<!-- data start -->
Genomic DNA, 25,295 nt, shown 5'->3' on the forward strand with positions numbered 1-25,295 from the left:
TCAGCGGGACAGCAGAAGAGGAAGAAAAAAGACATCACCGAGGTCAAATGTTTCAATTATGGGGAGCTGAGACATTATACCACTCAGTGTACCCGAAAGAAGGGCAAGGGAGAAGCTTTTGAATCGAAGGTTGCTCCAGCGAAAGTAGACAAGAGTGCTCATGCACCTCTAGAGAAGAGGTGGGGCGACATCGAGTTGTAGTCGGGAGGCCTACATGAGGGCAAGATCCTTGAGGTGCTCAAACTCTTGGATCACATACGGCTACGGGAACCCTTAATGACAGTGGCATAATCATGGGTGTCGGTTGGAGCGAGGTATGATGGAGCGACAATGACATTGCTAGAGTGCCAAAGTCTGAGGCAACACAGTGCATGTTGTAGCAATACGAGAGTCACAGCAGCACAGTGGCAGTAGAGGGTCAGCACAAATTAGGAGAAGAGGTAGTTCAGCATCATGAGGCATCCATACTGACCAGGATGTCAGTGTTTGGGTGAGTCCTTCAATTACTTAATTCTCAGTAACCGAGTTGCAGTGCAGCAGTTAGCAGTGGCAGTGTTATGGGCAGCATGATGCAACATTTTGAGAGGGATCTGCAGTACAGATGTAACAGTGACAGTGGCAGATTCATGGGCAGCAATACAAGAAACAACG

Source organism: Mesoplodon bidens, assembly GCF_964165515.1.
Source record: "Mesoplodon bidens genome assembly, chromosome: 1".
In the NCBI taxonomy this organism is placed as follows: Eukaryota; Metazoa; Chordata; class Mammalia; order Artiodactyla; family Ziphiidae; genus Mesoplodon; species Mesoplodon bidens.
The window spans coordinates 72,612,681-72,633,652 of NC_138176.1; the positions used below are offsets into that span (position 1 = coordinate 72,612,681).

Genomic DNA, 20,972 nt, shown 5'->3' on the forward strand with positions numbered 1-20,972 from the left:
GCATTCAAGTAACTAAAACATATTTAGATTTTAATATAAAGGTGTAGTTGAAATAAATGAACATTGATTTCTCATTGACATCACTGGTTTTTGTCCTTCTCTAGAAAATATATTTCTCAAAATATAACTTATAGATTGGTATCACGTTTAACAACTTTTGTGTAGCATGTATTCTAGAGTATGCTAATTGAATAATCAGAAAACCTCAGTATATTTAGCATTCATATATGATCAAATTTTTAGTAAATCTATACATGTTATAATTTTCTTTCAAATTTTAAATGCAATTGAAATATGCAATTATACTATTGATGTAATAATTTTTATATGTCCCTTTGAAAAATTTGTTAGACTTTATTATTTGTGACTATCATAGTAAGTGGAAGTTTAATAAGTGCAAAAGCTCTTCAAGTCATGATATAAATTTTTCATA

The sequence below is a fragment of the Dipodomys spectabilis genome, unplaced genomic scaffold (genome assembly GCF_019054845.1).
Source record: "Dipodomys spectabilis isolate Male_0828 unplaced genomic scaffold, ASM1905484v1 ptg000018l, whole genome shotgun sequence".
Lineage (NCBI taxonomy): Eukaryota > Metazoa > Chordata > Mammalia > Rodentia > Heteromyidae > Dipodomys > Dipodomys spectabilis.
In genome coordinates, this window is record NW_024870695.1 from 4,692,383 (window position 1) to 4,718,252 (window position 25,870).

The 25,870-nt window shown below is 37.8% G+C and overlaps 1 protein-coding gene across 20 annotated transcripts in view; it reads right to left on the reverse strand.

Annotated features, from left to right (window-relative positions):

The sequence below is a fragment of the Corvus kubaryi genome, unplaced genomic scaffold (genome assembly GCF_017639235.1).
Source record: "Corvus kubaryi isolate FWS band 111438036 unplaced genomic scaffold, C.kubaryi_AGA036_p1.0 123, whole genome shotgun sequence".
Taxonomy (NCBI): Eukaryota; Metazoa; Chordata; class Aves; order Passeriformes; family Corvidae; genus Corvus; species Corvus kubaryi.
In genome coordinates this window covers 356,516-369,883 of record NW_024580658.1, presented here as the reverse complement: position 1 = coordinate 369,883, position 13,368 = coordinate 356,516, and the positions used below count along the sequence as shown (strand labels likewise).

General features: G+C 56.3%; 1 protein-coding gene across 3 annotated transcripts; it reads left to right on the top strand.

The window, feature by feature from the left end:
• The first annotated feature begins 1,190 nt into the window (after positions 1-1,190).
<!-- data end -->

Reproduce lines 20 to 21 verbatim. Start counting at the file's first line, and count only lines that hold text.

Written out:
The window, feature by feature from the left end:
• The first annotated feature begins 1,190 nt into the window (after positions 1-1,190).